For me the high point of the APA convention was the award a former colleague of many years ago received. That colleague is Gilbert O. (Sandy) Sanders who received the American Psychological Foundation Award for his Lifetime Achievement in the Practice of Psychology. Here is the citation:
Gilbert O. Sanders, EdD, ABMP, has served as the point person for developing integrated programs of psychology and medicine in Vietnam, Alaska, California, and Germany. His leadership in psychotherapy and psychopharmacology earned him the rank of Captain, the highest rank authorized for psychologists in the U.S. Public Health Service (USPHS). His contributions in the USPHS, the military, and as a civilian have improved fitness for duty of government personnel, reduced costs, and improved healthcare for the military and their families. His lifetime of achievements in the practice of psychology has served as a model for healthcare services for our United States civilian population.
I am not a clinician and when I was working with him, he was not working as a clinician, although he had training and degrees in clinical work and counseling. We had completely lost touch for many years. Several years ago I ran into him and learned that he was working in the PHS. When I learned and read of his award I was overwhelmed! I had no idea what he had been up to these many year! During his speech at the ceremony Sandy said that when he received the phone call telling him of his award he told them this must be a mistake. It can’t be correct. This was characteristic of Sandy’s modesty.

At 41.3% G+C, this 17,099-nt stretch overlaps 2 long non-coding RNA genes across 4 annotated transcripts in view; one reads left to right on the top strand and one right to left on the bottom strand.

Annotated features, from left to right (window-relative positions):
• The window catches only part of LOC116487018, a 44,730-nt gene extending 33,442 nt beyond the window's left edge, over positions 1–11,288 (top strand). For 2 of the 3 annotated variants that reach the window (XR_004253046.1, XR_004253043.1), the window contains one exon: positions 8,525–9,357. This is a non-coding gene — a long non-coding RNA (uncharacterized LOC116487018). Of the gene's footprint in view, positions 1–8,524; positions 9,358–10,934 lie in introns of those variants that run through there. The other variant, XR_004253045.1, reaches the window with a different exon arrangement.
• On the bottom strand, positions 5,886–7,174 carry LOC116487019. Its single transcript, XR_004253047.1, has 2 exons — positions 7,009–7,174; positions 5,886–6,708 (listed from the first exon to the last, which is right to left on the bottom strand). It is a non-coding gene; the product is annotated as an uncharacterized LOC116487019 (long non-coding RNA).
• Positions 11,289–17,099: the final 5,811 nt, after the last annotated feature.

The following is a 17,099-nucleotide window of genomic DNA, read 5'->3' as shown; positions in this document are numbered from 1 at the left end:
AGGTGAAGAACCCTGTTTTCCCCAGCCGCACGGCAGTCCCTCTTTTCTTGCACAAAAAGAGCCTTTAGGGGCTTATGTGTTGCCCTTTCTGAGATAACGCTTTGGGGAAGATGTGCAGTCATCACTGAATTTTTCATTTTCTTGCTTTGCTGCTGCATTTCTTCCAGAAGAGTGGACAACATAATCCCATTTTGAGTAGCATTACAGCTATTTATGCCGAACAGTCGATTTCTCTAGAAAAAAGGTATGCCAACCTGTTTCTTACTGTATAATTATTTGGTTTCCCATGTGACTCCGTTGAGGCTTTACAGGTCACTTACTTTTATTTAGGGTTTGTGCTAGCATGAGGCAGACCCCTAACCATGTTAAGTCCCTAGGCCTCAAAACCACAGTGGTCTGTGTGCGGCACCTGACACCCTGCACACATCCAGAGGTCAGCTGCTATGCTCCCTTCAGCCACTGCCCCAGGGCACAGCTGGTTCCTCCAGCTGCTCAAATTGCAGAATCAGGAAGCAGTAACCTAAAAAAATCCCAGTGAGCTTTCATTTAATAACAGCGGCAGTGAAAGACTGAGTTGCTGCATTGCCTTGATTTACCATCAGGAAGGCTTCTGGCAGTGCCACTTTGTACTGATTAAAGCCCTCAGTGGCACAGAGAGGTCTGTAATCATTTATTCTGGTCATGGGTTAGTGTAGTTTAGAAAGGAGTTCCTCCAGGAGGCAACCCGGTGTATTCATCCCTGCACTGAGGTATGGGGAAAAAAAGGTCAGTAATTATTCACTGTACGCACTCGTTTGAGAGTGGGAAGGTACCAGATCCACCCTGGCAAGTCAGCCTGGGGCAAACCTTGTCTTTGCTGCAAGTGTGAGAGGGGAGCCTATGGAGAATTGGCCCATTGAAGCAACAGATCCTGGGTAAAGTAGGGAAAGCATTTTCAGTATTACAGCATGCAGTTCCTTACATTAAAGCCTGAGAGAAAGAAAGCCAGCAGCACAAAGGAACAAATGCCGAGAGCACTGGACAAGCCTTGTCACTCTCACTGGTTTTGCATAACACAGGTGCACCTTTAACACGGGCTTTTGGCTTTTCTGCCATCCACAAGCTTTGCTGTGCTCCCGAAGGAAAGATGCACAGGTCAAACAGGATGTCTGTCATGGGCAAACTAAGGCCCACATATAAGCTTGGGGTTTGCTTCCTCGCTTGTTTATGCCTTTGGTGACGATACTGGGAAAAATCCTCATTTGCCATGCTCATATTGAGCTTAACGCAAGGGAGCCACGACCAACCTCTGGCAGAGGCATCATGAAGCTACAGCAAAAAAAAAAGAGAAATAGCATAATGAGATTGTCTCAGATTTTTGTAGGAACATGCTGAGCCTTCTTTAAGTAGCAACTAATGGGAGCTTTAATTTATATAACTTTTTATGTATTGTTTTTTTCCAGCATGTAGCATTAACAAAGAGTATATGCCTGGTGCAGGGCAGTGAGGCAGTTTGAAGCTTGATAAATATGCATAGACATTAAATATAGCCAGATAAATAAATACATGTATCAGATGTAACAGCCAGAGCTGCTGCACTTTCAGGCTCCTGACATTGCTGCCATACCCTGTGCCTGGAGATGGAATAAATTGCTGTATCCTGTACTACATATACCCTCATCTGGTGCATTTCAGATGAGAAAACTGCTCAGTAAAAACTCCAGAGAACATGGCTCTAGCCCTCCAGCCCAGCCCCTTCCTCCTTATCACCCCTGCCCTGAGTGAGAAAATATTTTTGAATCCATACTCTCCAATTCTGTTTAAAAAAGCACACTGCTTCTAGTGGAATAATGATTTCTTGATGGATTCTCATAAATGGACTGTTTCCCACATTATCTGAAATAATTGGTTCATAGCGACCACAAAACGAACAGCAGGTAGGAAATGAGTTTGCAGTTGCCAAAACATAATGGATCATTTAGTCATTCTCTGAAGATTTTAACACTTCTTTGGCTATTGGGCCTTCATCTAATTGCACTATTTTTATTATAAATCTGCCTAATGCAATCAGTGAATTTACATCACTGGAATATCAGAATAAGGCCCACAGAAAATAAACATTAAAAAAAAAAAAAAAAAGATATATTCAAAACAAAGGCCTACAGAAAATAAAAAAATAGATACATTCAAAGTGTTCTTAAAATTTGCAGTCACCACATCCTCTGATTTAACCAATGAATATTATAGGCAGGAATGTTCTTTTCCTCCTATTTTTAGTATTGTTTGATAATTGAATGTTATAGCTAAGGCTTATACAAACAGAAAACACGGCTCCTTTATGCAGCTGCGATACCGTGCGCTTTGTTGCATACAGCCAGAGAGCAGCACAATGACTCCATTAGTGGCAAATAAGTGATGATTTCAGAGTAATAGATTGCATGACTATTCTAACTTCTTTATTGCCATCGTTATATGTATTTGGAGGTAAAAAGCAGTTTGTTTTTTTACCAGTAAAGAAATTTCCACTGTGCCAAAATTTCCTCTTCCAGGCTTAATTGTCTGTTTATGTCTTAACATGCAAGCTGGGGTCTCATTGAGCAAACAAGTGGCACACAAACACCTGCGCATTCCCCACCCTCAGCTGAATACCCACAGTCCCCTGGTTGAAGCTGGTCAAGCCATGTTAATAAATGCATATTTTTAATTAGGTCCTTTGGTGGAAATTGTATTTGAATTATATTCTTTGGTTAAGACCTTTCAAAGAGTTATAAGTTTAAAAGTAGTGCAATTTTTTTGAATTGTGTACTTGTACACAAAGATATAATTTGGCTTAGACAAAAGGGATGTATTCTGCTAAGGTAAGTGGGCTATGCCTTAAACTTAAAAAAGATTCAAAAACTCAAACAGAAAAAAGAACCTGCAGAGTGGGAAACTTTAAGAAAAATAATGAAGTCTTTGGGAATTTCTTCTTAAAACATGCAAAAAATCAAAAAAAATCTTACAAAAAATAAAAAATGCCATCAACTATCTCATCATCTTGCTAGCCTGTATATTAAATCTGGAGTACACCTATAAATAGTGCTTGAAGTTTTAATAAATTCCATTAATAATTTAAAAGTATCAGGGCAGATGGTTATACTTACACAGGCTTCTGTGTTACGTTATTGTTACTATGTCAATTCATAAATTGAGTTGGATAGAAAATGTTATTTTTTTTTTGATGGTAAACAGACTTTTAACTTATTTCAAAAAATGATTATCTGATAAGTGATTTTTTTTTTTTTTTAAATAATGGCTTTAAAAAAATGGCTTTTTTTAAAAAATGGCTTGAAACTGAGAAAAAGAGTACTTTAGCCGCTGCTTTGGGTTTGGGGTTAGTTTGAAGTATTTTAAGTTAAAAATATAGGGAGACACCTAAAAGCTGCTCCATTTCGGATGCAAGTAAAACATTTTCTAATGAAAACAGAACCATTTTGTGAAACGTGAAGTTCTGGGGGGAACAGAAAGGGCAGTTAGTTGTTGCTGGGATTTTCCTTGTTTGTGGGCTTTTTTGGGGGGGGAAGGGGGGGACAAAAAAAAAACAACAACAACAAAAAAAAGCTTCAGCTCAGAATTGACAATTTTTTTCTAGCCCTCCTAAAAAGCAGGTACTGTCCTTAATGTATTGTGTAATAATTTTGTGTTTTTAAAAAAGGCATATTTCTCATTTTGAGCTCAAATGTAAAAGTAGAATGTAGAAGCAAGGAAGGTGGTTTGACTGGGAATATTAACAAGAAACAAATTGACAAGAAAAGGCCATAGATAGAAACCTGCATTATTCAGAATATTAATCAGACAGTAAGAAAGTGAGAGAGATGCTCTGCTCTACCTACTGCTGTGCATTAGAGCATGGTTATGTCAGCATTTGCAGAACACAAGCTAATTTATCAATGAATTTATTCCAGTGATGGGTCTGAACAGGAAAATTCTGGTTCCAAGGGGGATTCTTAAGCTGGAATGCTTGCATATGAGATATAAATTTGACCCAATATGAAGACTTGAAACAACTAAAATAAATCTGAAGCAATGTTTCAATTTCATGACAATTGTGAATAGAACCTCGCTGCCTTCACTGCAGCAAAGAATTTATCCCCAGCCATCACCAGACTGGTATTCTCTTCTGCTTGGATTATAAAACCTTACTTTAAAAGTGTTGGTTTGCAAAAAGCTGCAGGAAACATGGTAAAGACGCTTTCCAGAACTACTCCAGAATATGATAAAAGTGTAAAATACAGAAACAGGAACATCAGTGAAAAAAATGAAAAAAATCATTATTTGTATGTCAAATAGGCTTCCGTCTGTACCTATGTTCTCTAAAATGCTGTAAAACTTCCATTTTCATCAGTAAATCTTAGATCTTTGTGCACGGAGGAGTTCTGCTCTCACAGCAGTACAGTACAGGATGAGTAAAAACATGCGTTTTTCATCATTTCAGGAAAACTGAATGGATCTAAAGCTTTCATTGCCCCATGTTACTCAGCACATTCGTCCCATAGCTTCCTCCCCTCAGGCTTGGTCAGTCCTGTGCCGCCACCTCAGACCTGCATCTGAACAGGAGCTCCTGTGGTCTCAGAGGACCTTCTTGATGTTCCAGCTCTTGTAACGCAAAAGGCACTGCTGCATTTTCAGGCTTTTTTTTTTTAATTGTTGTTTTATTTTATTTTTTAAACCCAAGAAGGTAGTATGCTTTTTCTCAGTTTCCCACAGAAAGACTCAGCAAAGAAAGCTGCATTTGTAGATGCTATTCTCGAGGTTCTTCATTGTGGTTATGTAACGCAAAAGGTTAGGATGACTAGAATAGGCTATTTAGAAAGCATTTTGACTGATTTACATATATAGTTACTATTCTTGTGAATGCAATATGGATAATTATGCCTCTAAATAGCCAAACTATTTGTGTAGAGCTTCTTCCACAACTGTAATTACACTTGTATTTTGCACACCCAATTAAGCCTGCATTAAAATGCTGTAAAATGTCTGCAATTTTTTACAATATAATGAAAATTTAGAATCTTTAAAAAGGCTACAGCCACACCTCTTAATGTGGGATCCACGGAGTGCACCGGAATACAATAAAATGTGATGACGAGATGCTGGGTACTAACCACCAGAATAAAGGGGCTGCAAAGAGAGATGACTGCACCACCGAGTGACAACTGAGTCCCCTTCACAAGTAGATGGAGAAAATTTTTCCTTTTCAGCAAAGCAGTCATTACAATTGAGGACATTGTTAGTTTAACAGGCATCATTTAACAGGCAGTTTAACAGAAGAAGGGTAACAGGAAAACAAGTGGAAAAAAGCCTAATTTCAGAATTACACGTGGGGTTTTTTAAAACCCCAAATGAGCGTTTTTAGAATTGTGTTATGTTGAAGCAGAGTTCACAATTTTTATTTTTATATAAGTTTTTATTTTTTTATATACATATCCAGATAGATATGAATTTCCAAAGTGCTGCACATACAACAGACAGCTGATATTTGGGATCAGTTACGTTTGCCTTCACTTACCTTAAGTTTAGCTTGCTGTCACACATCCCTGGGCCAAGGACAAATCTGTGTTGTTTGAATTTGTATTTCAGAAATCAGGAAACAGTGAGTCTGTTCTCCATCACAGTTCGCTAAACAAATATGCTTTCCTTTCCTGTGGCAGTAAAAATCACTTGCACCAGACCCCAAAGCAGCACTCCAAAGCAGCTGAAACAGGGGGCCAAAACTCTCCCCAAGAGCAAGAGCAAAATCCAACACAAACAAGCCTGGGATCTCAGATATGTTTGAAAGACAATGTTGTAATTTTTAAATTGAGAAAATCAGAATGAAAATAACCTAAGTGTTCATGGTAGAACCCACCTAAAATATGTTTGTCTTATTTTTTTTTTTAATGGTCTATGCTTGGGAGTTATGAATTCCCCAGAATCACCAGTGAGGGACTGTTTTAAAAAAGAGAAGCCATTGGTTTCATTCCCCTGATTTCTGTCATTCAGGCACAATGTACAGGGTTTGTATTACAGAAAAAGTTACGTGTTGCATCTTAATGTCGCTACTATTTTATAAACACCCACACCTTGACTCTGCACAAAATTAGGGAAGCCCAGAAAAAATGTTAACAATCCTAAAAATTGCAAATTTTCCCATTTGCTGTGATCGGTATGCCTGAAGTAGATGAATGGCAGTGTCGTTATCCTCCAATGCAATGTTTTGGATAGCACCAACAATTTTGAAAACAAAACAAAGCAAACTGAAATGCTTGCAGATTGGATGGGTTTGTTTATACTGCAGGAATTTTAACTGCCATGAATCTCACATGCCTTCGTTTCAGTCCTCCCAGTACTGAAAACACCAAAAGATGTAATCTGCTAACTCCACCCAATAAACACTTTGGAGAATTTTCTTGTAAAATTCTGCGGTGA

At the ceremony there were others who were also receiving awards for accomplishments in various areas of achievement. Sandy led off and was modest and grateful to his deceased parents, his wife, mentors, and colleagues. The other reward recipients followed suit. Awardee after awardee expressed their thanks and gratefulness. The common theme was that they could not have done it alone. Now you might think it might have been tedious and boring sitting in the audience, but it wasn’t. The modesty was genuine and the feelings were heartfelt. And these were the stars of my profession. I’ve told others that this was analogous to baseball players being elected to the Baseball Hall of Fame.
Tags: American Psychological Association, American Psychological Foundation, Gilbert O. (Sandy) Sanders, gratitude, Lifetime Achievement in the Practice of Psychology, psychopharmacology, psychotherapy, USPHS